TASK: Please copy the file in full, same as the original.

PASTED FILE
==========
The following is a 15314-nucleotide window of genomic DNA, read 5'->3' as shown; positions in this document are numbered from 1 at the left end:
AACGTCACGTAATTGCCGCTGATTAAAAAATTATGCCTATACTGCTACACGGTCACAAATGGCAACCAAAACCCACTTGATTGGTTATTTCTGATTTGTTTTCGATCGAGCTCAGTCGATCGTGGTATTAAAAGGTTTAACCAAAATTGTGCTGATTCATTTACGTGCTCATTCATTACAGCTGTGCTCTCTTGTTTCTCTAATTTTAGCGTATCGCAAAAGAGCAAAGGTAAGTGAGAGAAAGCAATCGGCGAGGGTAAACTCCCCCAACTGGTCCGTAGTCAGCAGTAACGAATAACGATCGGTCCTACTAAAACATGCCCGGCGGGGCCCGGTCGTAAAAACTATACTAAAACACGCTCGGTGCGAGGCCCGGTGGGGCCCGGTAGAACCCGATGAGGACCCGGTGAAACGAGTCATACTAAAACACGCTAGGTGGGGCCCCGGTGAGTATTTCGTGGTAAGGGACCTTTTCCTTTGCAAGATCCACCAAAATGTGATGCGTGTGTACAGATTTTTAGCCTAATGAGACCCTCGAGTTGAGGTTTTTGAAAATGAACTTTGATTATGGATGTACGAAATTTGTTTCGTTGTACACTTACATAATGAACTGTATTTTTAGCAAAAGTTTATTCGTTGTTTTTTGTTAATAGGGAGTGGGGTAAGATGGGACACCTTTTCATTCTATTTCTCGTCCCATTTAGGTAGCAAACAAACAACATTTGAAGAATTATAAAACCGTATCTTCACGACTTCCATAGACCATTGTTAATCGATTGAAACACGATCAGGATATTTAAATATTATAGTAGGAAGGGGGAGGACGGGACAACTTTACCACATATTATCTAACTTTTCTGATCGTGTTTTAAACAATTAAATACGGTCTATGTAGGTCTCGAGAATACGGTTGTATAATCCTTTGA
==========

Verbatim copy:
The following is a 15314-nucleotide window of genomic DNA, read 5'->3' as shown; positions in this document are numbered from 1 at the left end:
AACGTCACGTAATTGCCGCTGATTAAAAAATTATGCCTATACTGCTACACGGTCACAAATGGCAACCAAAACCCACTTGATTGGTTATTTCTGATTTGTTTTCGATCGAGCTCAGTCGATCGTGGTATTAAAAGGTTTAACCAAAATTGTGCTGATTCATTTACGTGCTCATTCATTACAGCTGTGCTCTCTTGTTTCTCTAATTTTAGCGTATCGCAAAAGAGCAAAGGTAAGTGAGAGAAAGCAATCGGCGAGGGTAAACTCCCCCAACTGGTCCGTAGTCAGCAGTAACGAATAACGATCGGTCCTACTAAAACATGCCCGGCGGGGCCCGGTCGTAAAAACTATACTAAAACACGCTCGGTGCGAGGCCCGGTGGGGCCCGGTAGAACCCGATGAGGACCCGGTGAAACGAGTCATACTAAAACACGCTAGGTGGGGCCCCGGTGAGTATTTCGTGGTAAGGGACCTTTTCCTTTGCAAGATCCACCAAAATGTGATGCGTGTGTACAGATTTTTAGCCTAATGAGACCCTCGAGTTGAGGTTTTTGAAAATGAACTTTGATTATGGATGTACGAAATTTGTTTCGTTGTACACTTACATAATGAACTGTATTTTTAGCAAAAGTTTATTCGTTGTTTTTTGTTAATAGGGAGTGGGGTAAGATGGGACACCTTTTCATTCTATTTCTCGTCCCATTTAGGTAGCAAACAAACAACATTTGAAGAATTATAAAACCGTATCTTCACGACTTCCATAGACCATTGTTAATCGATTGAAACACGATCAGGATATTTAAATATTATAGTAGGAAGGGGGAGGACGGGACAACTTTACCACATATTATCTAACTTTTCTGATCGTGTTTTAAACAATTAAATACGGTCTATGTAGGTCTCGAGAATACGGTTGTATAATCCTTTGA